Comments on: The (continually) dying art of the complete game http://www.baseball-reference.com/blog/archives/945 This and that about baseball stats. Tue, 16 Jul 2013 17:01:55 +0000 hourly 1 https://wordpress.org/?v=4.6 By: On the Exchange « Fantasy Baseball Trade Market http://www.baseball-reference.com/blog/archives/945/comment-page-1#comment-6120 Wed, 25 Feb 2009 17:47:37 +0000 http://www.baseball-reference.com/sotd/?p=945#comment-6120 [...] published a piece a couple of months ago, that might catch your interest, called, “The (continually) Dying Art of the Complete Game”. It is an [...]

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By: apreziosi http://www.baseball-reference.com/blog/archives/945/comment-page-1#comment-5800 Mon, 29 Dec 2008 19:06:51 +0000 http://www.baseball-reference.com/sotd/?p=945#comment-5800 It's nice to see a graphical representation of the deterioration of a big part of the game. Those of us who have been around a while have seen it. You can trace the real decline to the specialization of pitching, especially the closer, who became a "position player" in the 1970s.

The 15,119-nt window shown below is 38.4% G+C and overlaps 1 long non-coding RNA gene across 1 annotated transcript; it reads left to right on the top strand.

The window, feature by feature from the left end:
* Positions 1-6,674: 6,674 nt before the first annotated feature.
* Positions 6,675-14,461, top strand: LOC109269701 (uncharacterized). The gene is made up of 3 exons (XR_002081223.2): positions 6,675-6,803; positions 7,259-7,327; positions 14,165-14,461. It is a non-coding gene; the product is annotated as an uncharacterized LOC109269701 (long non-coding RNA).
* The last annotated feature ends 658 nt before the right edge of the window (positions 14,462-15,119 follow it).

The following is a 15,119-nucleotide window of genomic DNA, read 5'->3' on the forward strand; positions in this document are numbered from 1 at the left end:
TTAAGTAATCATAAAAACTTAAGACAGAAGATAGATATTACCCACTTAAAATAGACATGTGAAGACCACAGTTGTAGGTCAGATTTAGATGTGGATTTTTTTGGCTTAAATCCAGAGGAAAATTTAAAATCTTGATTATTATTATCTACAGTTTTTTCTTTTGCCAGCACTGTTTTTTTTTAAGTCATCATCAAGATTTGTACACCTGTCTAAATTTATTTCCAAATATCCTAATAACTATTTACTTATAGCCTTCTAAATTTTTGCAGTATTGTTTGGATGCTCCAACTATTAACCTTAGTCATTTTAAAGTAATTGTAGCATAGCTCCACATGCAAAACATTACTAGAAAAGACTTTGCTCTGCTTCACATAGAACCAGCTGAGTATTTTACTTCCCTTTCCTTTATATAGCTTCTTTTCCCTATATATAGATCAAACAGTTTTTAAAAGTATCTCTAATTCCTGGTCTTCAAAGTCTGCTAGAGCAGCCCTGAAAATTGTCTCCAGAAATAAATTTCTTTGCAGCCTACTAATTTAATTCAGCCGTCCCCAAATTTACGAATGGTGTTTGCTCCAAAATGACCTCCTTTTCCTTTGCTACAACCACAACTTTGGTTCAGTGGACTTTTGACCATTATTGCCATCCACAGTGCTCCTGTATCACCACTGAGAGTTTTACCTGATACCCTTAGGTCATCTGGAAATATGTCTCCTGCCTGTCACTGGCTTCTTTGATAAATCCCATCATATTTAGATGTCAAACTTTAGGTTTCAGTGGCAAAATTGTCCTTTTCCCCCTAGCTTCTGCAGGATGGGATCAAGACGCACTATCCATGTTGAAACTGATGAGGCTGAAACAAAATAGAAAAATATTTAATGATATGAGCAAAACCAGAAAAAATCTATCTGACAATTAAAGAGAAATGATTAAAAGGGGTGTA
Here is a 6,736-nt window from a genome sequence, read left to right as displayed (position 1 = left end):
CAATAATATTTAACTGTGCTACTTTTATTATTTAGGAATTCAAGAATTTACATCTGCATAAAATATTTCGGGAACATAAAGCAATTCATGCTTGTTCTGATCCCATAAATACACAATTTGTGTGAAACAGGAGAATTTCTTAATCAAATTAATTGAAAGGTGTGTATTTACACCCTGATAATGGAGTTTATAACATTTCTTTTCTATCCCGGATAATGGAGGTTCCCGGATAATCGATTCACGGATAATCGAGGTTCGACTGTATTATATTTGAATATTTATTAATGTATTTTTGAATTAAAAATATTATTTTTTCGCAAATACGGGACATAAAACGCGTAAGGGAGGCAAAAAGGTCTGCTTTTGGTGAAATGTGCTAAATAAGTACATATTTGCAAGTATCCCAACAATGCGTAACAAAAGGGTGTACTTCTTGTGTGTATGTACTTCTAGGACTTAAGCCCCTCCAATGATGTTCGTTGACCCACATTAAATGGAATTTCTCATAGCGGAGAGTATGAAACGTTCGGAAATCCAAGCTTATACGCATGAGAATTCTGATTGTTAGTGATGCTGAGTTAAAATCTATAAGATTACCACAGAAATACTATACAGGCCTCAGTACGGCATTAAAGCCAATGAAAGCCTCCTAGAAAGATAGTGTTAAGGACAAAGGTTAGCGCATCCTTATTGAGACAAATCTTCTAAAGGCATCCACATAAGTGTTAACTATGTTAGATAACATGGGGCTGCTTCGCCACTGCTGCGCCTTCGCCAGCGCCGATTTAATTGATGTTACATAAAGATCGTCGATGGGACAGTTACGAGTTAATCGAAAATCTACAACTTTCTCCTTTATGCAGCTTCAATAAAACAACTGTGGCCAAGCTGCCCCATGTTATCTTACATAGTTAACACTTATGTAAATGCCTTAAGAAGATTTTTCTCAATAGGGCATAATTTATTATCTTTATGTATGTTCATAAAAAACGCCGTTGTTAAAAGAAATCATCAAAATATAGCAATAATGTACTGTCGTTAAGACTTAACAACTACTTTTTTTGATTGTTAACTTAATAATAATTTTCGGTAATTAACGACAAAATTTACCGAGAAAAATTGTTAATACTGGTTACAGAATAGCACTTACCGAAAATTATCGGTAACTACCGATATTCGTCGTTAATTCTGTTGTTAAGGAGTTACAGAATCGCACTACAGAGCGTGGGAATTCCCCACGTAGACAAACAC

Now, pitching is specialized to the point that there are guys who only pitch the middle innings, others who set-up the closer and a smaller class of "long relievers" who come in when the starter fails early.
In today's game, managers don't allow pitchers to pitch out of trouble. They have so many relief pitchers (earning giant salaries) that they yank the starter either at the magical 100-pitch mark (there's another research topic for you - number of pitches per game per starter) or when he gets to the sixth inning and puts a couple of runners on, regardless of the size of the lead.
100 pitches has become some sort of "perfect" pitch count, as though the human arm knows what a round number is. Why not 120 pitches or 136? Who came up with this horrible game-ruining habit?

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